Wednesday, June 21, 2006
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Wacky government incentives, continued
A quick follow-up to my post on the bizarre tax incentives for hybrid vehicles.
As fate would have it, David Leonhardt at the New York Times looks at this scheme and confirms the explanation made by many commenters in the last thread -- the goal of the tax credit is to help the domestic auto industry, not energy conservation:
The first thing to understand about the hybrid tax credit is that it was never really intended to reduce oil imports from the Middle East or slow the effects of global warming. The credit was created to prop up Detroit while giving conservation a nod.I'll close this post with an e-mail excerpt from a good friend and high-powered Chicago lawyer who shall remain nameless:
Much of the law has a kind of internal coherence. The common law, especially, is a kind of organic effort to rationally work out social ordering. Federal statutes are often broad efforts to impelement a basic policy objective -- sometimes successfully, sometimes not. Because the law "makes sense" much of the time, one can usually infer the "purpose" of a law from its provisions.posted by Dan on 06.21.06 at 01:56 PM
It occurs to me that eliminating the market distorting mortgage interest deduction would probably have more effect in reducing energy consumption. Fewer McMansions would be built, requiring less energy heating and cooling, and some people would choose to remain renters in high density housing closer to their place of work, thus tranportation energy expenditures would go down. Of course the dreaded realitor lobby and the developers would fight to keep it -- just a pipe dream of fair treatment for us renters.posted by: Mitchell Young on 06.21.06 at 01:56 PM [permalink]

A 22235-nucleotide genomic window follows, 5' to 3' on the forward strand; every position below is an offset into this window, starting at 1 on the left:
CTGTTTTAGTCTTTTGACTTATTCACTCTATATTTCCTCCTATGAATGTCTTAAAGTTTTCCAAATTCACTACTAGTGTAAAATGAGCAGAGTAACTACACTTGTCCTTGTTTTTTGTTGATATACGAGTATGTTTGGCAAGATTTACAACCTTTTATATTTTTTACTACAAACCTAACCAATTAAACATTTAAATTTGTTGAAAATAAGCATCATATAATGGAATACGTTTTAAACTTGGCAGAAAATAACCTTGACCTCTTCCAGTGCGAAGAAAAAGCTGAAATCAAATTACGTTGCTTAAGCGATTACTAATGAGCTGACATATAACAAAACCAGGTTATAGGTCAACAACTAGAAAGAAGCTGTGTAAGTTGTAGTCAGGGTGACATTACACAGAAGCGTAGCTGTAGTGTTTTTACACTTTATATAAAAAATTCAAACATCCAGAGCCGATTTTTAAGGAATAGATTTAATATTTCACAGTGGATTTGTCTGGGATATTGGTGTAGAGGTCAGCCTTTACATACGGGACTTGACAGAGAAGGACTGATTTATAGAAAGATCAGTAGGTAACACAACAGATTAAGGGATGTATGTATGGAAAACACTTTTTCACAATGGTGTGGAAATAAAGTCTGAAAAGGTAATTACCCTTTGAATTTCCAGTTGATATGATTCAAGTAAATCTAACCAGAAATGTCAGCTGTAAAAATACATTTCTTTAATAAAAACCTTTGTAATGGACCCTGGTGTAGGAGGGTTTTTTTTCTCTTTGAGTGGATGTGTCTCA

Just another illustration showing why I either laugh or check my billfold anytime someone suggests "sensible energy policy" will help deal with the petroleum situation.posted by: TJIT on 06.21.06 at 01:56 PM [permalink]
Your Chicago lawyer friend's statement is simply self-obvious to anybody with the slightest understanding of the tax code and the use of it for multiple purposes other than simply raising revenue. It is, of course, the nexus of Congressional power, and the lever by which Members can play interest groups against each other for partisan purposes, policy purposes, and the Members' own benefits.
It is the single largest driver of a corrupt culture and a structural defect that ensures that corruption will never be banished.
The sad part is that some naive, deluded do-gooders think that they are benefiting society by inserting provisions of tax credits for buyers of hybrid vehicles. No matter how the credits might have been structured, the effort would inevitably led to misalloction of resources while at the same time furthering a corrupt political structure. A very dubious home run...posted by: Seppo on 06.21.06 at 01:56 PM [permalink]
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